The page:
More information on the McDonald’s Makeover. The McD’s in Redstone burned down a while back. I wondered if they might put one of these hoity-toity locations since they’re rebuilding it anyway. Probably not. In fact, it’s probably on the “Why bother?” list.

Why 107-degree overnight temperatures should freak you out. The link about night-time highs is very interesting. As is the part about the urban heat islands. It sounds to me like a reason to have housing formations that are more spread out.

Speaking of dying of heat: The history of air conditioning.

Walmart is accused of suppressing wages for a particular reason. Does Costco increase prices?

This article came out seven years ago, but it’s a worthwhile read if you missed it. It’s about the history of population heights, what it says about a country, and why Europe is getting taller and we are not (note: it’s not immigration – or not solely so).

A disturbing case out of North Dakota involving a kid getting kicked out of college based on sexual assault allegations so dubious that the police want to charge the woman with filing a false police report.

The decline and fall of the hardback book. I still have a post on ebooks I need to get to. As far as hardbacks go, I can take or leave them. What’s kind of annoying, though, is having half an author’s collection in paperback and the other half in hardback. So I guess we may be avoiding that, going forward.

Cigarette butts are everywhere. Can they be recycled?

How 38 monks took on a funeral cartel and won.

A pretty disturbing look at the hospice industry.


Category: Newsroom

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12 Responses to Linkluster XLX

  1. Abel Keogh says:

    I’ve never been a fan of hardback books. Paperbacks were always eaier to read. But now with ebooks, I don’t have to worry about that any more. Between the iPad and Kindle I’m set!

  2. Mike Hunt says:

    With the sign, the NTA can fine the estate of the deceased…

    ===

    Linkluster XLX

    OK, now you’re just messing with me…

  3. trumwill says:

    Abel, I am inclined to agree. The hardbacks don’t even *look* better, in my view. They’re still covered with paper.

  4. trumwill says:

    With the sign, the NTA can fine the estate of the deceased…

    Sorta like making the family pay for the executioner’s bullet…

    OK, now you’re just messing with me…

    🙂

  5. Brandon Berg says:

    The sign strikes me as eminently reasonable. There are naturally going to be expenses associated with removing a corpse.

    Also, I have it on good authority that the death penalty isn’t a deterrent. They need the $200 fine to stop people from touching the wires.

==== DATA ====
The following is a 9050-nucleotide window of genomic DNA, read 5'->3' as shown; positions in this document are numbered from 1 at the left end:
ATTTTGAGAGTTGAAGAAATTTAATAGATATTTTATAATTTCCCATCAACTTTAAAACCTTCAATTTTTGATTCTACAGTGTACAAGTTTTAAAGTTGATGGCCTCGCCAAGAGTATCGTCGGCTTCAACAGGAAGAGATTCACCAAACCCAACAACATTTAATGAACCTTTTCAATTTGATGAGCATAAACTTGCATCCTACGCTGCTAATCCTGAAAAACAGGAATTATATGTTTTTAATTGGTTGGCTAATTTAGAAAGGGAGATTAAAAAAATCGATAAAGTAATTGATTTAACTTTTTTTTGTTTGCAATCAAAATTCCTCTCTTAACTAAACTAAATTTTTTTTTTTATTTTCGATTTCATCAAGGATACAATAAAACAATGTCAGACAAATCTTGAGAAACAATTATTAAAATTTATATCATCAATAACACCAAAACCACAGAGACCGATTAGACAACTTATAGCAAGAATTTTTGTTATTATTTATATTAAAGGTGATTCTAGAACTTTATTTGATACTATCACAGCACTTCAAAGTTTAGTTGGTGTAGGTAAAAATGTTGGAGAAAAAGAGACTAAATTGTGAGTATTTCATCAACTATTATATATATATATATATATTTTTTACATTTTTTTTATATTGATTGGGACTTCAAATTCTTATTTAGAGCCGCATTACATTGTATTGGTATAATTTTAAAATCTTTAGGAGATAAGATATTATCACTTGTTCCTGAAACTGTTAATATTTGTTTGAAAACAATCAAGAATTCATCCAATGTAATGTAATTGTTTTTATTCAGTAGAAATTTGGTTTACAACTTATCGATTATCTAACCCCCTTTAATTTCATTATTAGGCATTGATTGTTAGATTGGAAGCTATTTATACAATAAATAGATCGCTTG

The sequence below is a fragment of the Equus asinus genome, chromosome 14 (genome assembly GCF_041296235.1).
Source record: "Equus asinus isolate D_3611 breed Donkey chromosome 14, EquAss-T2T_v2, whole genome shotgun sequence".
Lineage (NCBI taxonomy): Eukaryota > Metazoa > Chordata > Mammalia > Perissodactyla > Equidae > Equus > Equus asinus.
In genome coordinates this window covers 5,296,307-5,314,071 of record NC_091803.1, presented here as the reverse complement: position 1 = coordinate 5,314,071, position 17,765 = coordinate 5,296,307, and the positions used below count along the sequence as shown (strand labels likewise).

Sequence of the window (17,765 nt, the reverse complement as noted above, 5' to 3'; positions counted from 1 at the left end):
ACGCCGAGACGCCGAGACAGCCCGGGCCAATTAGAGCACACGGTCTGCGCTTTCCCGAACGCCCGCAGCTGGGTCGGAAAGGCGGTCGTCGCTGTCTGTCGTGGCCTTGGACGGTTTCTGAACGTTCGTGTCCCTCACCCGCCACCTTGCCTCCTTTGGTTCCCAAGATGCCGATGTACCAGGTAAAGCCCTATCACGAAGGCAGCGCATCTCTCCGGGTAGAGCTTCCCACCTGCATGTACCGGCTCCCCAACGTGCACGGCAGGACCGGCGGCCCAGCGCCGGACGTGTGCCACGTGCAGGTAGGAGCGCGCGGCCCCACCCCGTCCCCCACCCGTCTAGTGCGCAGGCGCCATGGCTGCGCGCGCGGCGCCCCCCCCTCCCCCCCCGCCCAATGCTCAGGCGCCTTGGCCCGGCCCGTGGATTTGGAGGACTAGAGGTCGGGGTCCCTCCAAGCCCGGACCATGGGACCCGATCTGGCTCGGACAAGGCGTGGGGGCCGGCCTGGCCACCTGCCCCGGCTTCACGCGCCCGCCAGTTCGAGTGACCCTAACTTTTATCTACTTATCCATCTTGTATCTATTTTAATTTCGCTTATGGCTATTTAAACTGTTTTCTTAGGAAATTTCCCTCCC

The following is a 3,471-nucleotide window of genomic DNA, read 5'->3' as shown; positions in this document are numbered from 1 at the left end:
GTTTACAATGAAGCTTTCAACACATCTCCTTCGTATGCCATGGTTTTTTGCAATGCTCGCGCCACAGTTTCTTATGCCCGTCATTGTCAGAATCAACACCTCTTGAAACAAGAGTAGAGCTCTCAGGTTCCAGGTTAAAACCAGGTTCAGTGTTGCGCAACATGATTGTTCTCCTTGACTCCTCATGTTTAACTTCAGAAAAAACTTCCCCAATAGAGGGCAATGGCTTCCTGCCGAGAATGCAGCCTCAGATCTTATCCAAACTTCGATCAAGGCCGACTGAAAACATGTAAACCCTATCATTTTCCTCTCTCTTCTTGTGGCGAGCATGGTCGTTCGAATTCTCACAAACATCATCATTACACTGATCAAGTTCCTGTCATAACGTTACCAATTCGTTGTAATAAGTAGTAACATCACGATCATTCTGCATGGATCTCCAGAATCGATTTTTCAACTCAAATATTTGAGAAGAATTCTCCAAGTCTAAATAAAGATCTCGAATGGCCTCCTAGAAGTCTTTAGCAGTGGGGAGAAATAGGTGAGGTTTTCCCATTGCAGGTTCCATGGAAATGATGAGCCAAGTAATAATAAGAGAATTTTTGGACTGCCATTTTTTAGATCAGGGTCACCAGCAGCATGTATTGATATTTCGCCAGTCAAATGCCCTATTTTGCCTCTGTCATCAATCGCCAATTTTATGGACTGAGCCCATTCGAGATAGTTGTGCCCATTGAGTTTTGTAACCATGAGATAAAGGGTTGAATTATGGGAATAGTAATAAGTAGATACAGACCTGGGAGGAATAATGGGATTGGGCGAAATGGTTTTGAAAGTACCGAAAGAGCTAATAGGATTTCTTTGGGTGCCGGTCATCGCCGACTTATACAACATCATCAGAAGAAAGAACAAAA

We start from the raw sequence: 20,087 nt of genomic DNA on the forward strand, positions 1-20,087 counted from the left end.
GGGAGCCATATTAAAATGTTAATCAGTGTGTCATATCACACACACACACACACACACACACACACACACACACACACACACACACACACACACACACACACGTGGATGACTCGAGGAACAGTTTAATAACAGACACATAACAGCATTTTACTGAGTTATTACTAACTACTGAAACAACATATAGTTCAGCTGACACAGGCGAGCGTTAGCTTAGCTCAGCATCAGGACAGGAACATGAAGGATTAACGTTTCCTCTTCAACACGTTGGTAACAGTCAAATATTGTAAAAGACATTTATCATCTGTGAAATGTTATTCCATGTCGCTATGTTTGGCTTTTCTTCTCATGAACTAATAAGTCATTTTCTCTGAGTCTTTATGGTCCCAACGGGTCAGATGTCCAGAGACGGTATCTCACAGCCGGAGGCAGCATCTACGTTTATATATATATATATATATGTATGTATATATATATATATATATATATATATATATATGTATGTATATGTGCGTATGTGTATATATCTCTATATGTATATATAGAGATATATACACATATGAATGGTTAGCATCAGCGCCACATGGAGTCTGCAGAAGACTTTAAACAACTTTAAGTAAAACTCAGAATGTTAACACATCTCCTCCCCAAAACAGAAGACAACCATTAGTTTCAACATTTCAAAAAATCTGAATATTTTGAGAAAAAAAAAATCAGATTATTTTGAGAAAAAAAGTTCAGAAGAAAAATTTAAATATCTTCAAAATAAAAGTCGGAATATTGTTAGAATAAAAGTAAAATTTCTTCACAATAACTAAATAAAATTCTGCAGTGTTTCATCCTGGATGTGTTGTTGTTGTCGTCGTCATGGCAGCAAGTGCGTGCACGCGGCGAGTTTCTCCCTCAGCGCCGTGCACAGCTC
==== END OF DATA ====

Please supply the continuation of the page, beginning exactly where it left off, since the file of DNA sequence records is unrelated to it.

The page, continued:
6. David Alexander says:

    Useless fact, there’s no such thing as the Newcastle Tramway Authority. Newcastle in the UK doesn’t have a tramway, while Newcastle, Australia eliminated trams before introduction of the Australian dollar.

    It sounds to me like a reason to have housing formations that are more spread out.

    Or buildings that have better passive cooling systems. FWIW, being spread out doesn’t magically solve the problem given that the alternative isn’t a dense urban landscape, but just sprawling suburbs with large paved over parking lots and highways with poorly designed office parks.

  7. trumwill says:

    FWIW, being spread out doesn’t magically solve the problem given that the alternative isn’t a dense urban landscape, but just sprawling suburbs with large paved over parking lots and highways with poorly designed office parks.

    Including, though, freestanding houses with better odds of circulation with the ability to open windows on more than one wall. And in some parts of the country, basements!

    One way or another, I would be interested to know the comparative heat island effects of dense cities and suburban landscapes. You might have a lot of concrete, but still comparatively more grass and fewer people per square mile. I would think the heat island effect would be less, but I could be wrong.

  8. trumwill says:

    Also, I have it on good authority that the death penalty isn’t a deterrent. They need the $200 fine to stop people from touching the wires.

    Reminds me of Fritz Hollings’ answer to 9/11. Put signs on the cockpit doors that say “Hijack a plane, go to jail!”

  9. Mike Hunt says:

    Newcastle in the UK doesn’t have a tramway

    Plus a UK authority isn’t going to issue a fine in dollars…

  10. David Alexander says:

    Including, though, freestanding houses with better odds of circulation with the ability to open windows on more than one wall. And in some parts of the country, basements!

    You can have that in urban locations too! Density does not imply small apartments, but can easily mean townhomes, dense single family housing, and brown stones. And with garages! 🙂

    FWIW, some have argued than an easy way to mitigate the urban heat island effect is to paint roofs white, and have newer structures support green roofs with vegetation. Even the use of concrete over asphalt is supposed to help.

  11. trumwill says:

    The more density, the higher a premium is put on square footage. Therefore, while there would indeed be row houses and townhomes, they would be reserved for the people that now have larger houses. People that have smaller houses would likely be stuck in more constricted accommodations.

  12. Brandon Berg says:

    Could be from the Newcastle in New South Wales. They have a tram system, and the Australian currency is called the dollar.

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